Blogging is built right into Jekyll, so it's easy to use and setup.
Clone: git clone https://github.com/CloudCannon/jekyll-learn-blog-template.git
Starter branch: git checkout blogging-intro-start
Finished lesson: git checkout blogging-intro-finish
Creating blog posts
Accessing post content
Creating a layout for individual posts
A blog wouldn’t be complete without articles of some kind. Fortunately, Jekyll makes it easy to manage your blog posts. In this lesson we will explain the conventions for Jekyll posts and how to display them on your site. Read more on posts on Jekyll’s official site.
A new Jekyll project is automatically generated with a _posts folder and a single post example. For this lesson, we will be creating some posts about a few of our country’s curious feathered friends.
Before we start, there are a few conventions worth noting:
[year]-[month]-[day]-[post-name].md. For example,
Let’s now create some posts following those conventions. Add any number of posts you feel like, which should look like this:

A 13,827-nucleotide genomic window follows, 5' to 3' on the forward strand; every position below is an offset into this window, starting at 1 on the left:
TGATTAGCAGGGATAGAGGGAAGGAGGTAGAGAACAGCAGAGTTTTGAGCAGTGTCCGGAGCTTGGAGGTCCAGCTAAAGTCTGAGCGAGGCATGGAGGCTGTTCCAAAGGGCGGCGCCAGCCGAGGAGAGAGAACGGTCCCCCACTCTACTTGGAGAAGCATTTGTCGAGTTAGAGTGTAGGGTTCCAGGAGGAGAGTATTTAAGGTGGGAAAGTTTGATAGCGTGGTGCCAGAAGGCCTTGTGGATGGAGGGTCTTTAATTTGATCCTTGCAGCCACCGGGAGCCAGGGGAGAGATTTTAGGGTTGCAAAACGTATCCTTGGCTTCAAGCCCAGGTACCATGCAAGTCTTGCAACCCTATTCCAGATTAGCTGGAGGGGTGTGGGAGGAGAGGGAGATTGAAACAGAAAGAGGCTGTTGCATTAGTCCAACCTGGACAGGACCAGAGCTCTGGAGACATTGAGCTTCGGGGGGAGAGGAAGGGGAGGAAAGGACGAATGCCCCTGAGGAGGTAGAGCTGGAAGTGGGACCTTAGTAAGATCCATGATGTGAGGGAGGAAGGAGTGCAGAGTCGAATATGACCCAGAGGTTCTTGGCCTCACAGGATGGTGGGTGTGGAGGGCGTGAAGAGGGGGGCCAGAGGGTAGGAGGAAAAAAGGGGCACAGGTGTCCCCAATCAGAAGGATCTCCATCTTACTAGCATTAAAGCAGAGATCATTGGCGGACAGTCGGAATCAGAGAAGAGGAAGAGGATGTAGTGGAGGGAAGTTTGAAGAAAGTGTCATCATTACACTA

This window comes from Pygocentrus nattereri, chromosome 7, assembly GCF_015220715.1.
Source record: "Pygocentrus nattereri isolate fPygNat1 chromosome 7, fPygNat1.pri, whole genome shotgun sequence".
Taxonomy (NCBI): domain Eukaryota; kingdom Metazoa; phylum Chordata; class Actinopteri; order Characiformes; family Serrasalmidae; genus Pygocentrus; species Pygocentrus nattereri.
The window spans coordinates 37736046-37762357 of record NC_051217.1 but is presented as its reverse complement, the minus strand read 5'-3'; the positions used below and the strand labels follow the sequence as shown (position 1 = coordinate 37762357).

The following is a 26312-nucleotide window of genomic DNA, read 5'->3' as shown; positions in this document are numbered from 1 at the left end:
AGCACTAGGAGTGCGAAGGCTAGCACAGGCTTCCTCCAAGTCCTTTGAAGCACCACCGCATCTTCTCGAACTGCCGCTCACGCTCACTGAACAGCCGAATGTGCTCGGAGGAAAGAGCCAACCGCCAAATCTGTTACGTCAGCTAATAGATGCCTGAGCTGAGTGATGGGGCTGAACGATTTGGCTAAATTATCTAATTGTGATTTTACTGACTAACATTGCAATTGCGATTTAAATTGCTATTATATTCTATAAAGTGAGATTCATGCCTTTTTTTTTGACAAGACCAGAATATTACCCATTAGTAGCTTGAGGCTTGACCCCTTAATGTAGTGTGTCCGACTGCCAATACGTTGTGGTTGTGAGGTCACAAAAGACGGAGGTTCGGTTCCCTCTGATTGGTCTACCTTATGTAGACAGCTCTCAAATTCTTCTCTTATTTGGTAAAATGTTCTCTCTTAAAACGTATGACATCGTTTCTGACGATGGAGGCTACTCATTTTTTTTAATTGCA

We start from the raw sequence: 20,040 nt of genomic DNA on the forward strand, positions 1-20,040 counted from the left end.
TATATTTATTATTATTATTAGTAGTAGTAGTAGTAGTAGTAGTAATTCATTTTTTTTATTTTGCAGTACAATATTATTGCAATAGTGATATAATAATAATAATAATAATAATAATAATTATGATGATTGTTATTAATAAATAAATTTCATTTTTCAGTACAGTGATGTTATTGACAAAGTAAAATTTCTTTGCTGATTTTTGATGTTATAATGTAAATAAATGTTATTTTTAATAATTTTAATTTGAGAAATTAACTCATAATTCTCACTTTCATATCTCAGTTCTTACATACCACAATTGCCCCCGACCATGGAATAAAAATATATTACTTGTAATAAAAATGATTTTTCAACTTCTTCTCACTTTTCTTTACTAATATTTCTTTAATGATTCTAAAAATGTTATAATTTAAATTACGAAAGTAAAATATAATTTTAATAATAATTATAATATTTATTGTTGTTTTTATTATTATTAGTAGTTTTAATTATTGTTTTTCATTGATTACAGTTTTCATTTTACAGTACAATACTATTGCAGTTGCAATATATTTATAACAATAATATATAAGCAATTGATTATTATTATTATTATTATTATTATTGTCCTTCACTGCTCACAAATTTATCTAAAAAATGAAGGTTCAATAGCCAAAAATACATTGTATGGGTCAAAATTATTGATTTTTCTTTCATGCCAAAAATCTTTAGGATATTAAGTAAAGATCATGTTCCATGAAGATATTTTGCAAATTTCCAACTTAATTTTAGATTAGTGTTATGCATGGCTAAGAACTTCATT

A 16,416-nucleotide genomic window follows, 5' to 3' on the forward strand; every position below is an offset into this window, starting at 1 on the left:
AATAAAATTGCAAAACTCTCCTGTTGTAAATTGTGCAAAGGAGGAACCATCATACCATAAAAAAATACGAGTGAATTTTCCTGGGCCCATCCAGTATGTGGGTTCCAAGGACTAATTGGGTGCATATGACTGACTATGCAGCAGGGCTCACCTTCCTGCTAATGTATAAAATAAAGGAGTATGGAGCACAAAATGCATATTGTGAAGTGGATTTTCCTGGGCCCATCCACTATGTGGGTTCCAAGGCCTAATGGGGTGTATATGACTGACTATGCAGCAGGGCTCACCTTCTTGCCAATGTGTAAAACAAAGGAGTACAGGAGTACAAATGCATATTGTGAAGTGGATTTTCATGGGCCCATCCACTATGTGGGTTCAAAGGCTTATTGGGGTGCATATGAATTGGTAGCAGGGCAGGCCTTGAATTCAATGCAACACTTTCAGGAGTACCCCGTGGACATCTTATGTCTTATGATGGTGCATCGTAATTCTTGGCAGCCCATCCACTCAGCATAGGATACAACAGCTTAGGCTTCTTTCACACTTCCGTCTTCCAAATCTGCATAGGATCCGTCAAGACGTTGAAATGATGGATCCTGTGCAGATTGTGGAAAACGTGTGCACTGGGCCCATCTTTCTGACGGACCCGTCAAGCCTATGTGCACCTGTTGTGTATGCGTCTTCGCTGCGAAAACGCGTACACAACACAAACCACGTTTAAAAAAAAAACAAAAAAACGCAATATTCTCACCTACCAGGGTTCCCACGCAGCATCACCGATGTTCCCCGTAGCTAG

Your blog post content
For those following along, you will find a
posts.txt in the
_posts folder. Simply follow the instructions to extract the posts into the
_posts folder, substituting the current date (or any past date) for “year-month-day” where appropriate.
Now that we have some posts, let’s use Liquid to display them. Each time Jekyll builds our site, it does a number of things for us:
To begin with, we need a page to list existing posts out, so let’s create
blog.html in our root directory, with the following, simple content:
As you can see, this is still simple HTML styling, but all post titles with links to their content will be shown within the default layout. For nicer styling, you can use this instead:
When we click on a post from above, we end up with an unstyled page. This is because we didn’t specify a layout to use, so let’s create one.
post.html to our
_layouts folder, with the following content (some CSS has already been written to handle style):
We are using inheritance again to avoid the hero section from the homepage. Only one small step remains: letting our posts know to use this layout. Go back into each post and add
layout: post to the front matter.
Now we should have nicely formatted posts to view when we run our local server.
Using Jekyll, we can easily set up a blog and manage our posts. But a blog post is not the only way to group our content, especially if the publishing date is not important.
Next, we’ll look at collections - a way to group related content.